Vallance's role split in radical BT shake-up

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The Independent Online
MARY FAGAN

Industrial Correspondent

Sir Iain Vallance stunned the City yesterday with the announcement that he will stand down from the day-to-day running of BT, Britain's largest telecommunications company. But he will continue on his full pounds 480,000 pay.

Another director who will leave in January will continue to be paid his annual pounds 430,0000 until his contract expires in August.

BT has embarked on its most radical change in almost a decade, with Sir Iain keeping the job of chairman but relinquishing the chief executive's job to Peter Bonfield, the long-standing head of ICL, the computer group. Sir Iain denied speculation that he plans to leave the group but said that Mr Bonfield would "unequivocally" have the lead executive role.

Michael Hepher, BT's group managing director, leaves in January but will have his contract, which expires officially in August, honoured. Mr Hepher rejected suggestions that he leaves because he has not been given the top job. He said that he told Sir Iain many months ago that he was "uncertain about his long-term commitment to BT and to telecoms", and that he expected to return to the financial services sector from whence he came.

BT also announced the appointment of Sir Colin Marshall, already a non- executive director, as deputy chairman in succession to Paul Bossonet, who is due to retire.

BT's shares climbed off a thre-year low, rising 5.5p to 360.5p. They have dropped from a year's best of 414p in just two months.

Sir Iain said that the decision to split the top job was made a year ago and that the hunt for a chief executive started then. "I have had a good run at this since 1987, but it was always at the back of my mind that we should get back to the traditional model of separating the roles of chairman and chief executive. My own belief is that you only want those roles combined in times of major change and crisis, such as the move from the public to the private sector."

Sir Iain said that he had no intention of dropping the role of full-time chairman "at the present time", but added: "I have also made it clear I will not spend my whole career at BT."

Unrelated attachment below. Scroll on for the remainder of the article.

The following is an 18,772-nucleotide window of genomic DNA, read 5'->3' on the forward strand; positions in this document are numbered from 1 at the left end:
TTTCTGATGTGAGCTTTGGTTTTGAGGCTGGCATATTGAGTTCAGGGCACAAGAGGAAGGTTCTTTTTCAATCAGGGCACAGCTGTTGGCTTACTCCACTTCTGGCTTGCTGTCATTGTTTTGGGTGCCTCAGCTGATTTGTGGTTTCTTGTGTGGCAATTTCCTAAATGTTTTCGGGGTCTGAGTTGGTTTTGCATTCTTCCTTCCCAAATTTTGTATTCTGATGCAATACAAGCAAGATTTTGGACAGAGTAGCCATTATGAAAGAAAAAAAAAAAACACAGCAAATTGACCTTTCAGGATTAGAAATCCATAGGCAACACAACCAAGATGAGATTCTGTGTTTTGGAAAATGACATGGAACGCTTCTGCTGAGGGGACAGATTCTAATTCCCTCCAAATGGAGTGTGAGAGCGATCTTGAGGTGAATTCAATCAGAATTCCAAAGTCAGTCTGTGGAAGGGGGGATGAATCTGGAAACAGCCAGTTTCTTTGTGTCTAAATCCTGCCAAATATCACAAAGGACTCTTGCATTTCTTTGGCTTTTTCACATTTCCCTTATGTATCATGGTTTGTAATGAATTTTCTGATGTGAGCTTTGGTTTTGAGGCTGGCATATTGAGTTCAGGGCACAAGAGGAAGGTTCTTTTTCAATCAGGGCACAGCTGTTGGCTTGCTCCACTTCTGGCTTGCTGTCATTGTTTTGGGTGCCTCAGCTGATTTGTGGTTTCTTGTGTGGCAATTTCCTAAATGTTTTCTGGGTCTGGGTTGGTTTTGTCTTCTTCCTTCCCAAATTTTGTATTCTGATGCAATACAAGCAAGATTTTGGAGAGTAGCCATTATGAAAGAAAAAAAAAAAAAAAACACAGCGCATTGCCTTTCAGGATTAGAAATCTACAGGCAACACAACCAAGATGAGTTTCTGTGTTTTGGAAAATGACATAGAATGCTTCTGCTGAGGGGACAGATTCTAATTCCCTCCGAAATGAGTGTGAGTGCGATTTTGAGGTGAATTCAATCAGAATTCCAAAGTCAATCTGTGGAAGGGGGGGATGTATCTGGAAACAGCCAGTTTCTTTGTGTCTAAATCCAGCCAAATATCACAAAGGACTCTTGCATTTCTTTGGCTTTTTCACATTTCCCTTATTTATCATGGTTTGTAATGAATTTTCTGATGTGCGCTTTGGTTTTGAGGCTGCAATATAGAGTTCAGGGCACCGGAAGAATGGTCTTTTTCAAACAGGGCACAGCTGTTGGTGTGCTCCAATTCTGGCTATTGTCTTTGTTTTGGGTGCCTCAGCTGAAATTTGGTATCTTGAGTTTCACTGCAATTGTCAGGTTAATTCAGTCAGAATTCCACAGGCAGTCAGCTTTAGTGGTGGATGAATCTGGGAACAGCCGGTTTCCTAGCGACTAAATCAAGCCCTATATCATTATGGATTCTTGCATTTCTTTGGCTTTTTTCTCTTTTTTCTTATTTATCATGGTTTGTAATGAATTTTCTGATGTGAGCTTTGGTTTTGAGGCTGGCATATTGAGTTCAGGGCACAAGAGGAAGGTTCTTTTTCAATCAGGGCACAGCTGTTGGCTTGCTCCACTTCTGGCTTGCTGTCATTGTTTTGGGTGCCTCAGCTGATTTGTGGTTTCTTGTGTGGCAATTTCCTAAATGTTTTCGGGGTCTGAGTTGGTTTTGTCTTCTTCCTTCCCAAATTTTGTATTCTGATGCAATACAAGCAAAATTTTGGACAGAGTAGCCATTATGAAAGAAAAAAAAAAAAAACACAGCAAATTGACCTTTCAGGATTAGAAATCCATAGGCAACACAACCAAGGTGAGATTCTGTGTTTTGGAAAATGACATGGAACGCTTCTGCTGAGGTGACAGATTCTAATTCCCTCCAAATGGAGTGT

He rejected the suggestion that he should have taken a non-executive role, saying: "The non-executive chairman is a unicorn - an animal that does not really exist."

The announcement of a shake-up comes within days of the dramatic ousting from rival Cable & Wireless of Lord Young of Graffham and James Ross, respectively chairman and chief executive. It also coincides with a period of deep regulatory uncertainty, with BT facing a reference to the Monpolies and Mergers Commission if it refuses to accept new competition powers sought by the industry regulator, Don Cruickshank.

Mr Bonfield, who takes up his position in January, said that he did not anticipate any "knee- jerk changes".

"The company has made tremendous changes. As to whether there are more things to do - I think so, but at this stage that is a gut reaction."

Mr Bonfield will be paid a basic salary of pounds 475,000 plus an annual bonus of up to 50 per cent of that amount and participation in a long- term incentive scheme. His appointment is initially on a fixed three-year basis, reverting to a one-year rolling contract.

Sir Iain will retain his pounds 480,000 salary with no bonus or incentive entitlement.

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